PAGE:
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xtable is a Stata module to export -table- output to Excel

xtable: Stata module for exporting table output to Excel

xtable exports output from Stata’s built-in command table to an Excel spreadsheet. It works as drop-in replacement: you can just replace table with xtable in your code and run it the same way (see Usage for minor restrictions and additional options). You will get the exact same output in the results window, plus a link to an Excel spreadsheet containing the exported table.

table is a very powerful and flexible command, but it’s not easy to get its nice tables out of Stata for further processing. You have to resort to copy/paste or, at best, logout. The putexcel command introduced in Stata 13 made exporting stuff to Excel a lot easier, but it relies on stored results and table produces none.

xtable leverages table’s replace option to create a matrix that reproduces as best as possible what’s shown on screen and then exports it using putexcel. Because it depends on putexcel, xtable requires Stata 13 or newer.

For exporting Stata’s output to Word, see asdoc. tabout has a lot of cool features and is very useful, but it can be a little cumbersome for 3-way or higher dimension tables.


Install it by typing:

ssc install xtable


Basic syntax

You can use the exact same syntax from table, because xtable will just pass the arguments to table and then export the results. So, instead of running:

sysuse auto
table foreign rep78, c(mean mpg sd mpg)

you can just append an “x” and run:

sysuse auto
xtable foreign rep78, c(mean mpg sd mpg)

Your data will be preserved, so the only difference you will see is a link to the Excel spreadsheet containing the exported table:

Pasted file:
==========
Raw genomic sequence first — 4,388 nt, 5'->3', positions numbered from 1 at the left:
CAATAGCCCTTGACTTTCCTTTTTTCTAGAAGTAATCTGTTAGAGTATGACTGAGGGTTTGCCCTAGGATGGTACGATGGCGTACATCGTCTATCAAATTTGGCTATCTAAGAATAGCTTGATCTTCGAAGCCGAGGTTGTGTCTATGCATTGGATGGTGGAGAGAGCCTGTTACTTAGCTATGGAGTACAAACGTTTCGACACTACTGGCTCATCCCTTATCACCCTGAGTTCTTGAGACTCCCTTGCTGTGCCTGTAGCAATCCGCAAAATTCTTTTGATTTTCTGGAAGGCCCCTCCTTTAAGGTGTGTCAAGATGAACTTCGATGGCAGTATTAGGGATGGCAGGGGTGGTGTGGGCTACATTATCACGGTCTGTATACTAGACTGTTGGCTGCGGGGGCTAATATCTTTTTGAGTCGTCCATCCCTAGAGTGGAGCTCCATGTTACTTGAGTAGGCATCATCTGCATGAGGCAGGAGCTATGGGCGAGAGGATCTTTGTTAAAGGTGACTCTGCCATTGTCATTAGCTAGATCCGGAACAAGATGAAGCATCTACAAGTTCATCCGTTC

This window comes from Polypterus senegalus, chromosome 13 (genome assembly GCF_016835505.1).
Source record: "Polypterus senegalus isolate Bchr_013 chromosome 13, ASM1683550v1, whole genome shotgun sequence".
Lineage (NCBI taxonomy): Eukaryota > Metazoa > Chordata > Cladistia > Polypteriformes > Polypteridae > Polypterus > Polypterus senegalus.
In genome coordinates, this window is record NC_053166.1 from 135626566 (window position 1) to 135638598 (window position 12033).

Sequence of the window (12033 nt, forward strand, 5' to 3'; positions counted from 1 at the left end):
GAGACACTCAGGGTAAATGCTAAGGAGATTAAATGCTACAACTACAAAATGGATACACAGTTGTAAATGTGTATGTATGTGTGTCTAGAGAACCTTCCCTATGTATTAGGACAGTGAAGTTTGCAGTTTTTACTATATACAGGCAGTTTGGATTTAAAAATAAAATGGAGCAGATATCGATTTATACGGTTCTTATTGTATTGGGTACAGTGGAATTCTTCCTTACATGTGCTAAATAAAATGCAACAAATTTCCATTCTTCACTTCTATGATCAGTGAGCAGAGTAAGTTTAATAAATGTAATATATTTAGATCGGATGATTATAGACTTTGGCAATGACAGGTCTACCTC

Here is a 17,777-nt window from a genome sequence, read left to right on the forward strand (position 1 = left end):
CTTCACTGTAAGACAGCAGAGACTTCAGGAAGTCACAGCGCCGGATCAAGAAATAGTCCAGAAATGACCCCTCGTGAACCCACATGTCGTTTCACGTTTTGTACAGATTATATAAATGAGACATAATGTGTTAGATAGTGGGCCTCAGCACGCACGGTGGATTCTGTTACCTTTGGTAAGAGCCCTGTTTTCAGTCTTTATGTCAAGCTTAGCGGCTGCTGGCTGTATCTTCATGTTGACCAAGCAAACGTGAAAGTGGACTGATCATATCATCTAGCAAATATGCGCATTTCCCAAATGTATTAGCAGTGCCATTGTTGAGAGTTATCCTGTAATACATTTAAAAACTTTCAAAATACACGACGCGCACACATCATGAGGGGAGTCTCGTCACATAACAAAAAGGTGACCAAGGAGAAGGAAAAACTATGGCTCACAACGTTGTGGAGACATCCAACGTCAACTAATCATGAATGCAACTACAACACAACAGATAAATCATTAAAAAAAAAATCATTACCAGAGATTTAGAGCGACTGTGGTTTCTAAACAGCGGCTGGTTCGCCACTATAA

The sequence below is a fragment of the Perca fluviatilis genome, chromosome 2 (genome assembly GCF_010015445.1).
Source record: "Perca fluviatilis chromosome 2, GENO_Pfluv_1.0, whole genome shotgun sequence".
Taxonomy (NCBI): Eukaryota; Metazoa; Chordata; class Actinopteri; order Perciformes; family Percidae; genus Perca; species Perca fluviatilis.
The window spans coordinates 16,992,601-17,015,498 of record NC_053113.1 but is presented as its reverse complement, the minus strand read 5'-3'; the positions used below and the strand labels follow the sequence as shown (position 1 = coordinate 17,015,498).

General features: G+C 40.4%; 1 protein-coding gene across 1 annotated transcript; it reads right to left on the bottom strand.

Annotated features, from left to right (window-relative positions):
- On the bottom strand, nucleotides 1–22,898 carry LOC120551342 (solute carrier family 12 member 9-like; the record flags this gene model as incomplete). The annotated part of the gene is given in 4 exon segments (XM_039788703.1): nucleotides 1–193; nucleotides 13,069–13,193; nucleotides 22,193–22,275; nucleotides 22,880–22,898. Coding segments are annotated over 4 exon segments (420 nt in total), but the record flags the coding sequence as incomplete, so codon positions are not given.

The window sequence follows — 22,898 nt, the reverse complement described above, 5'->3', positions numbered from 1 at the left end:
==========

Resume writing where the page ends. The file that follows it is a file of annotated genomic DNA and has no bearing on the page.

And the spreadsheet will look like this:

The only real restriction is that you can not use it with the by prefix (i.e. by varname: xtable). But bear in mind that you can specify row, column, supercolumn and up to four superrow variables, so you can get up to 7-way tabulations.

Also, the concise option, that suppresses rows with all missing entries, will not affect the exported table. If you use it, you will still get a concise table on Stata’s results window, but the Excel spreadsheet will contain all rows.

Exporting options

By default, xtable will export the tabulation to a file named “xtable.xlsx” in the current working directory, overwriting it if it already exists. You can control the exporting process by using the following options, which will be passed to putexcel:


webuse byssin
xtable workplace smokes race [fw=pop], c(mean prob) format(%9.3f) sc filename(myfile) sheet(prevalence) replace

Finally, the noput option will keep xtable from writing to any file. Instead, it will just store the matrix in r(xtable), so you can include it in a putexcel call (or use it in another way):

webuse byssin
xtable workplace smokes race [fw=pop], c(mean prob) format(%9.3f) noput

putexcel A1 = ("A nice and informative title") A3 = matrix(r(xtable), names) using myfile.xlsx, replace

This might be particularly useful if you use Stata 14 or newer, which added formatting options to putexcel. The matrix saved in r(xtable) will not include supercolumn labels.


Weverthon Machado
PhD Candidate in Sociology
Universidade do Estado do Rio de Janeiro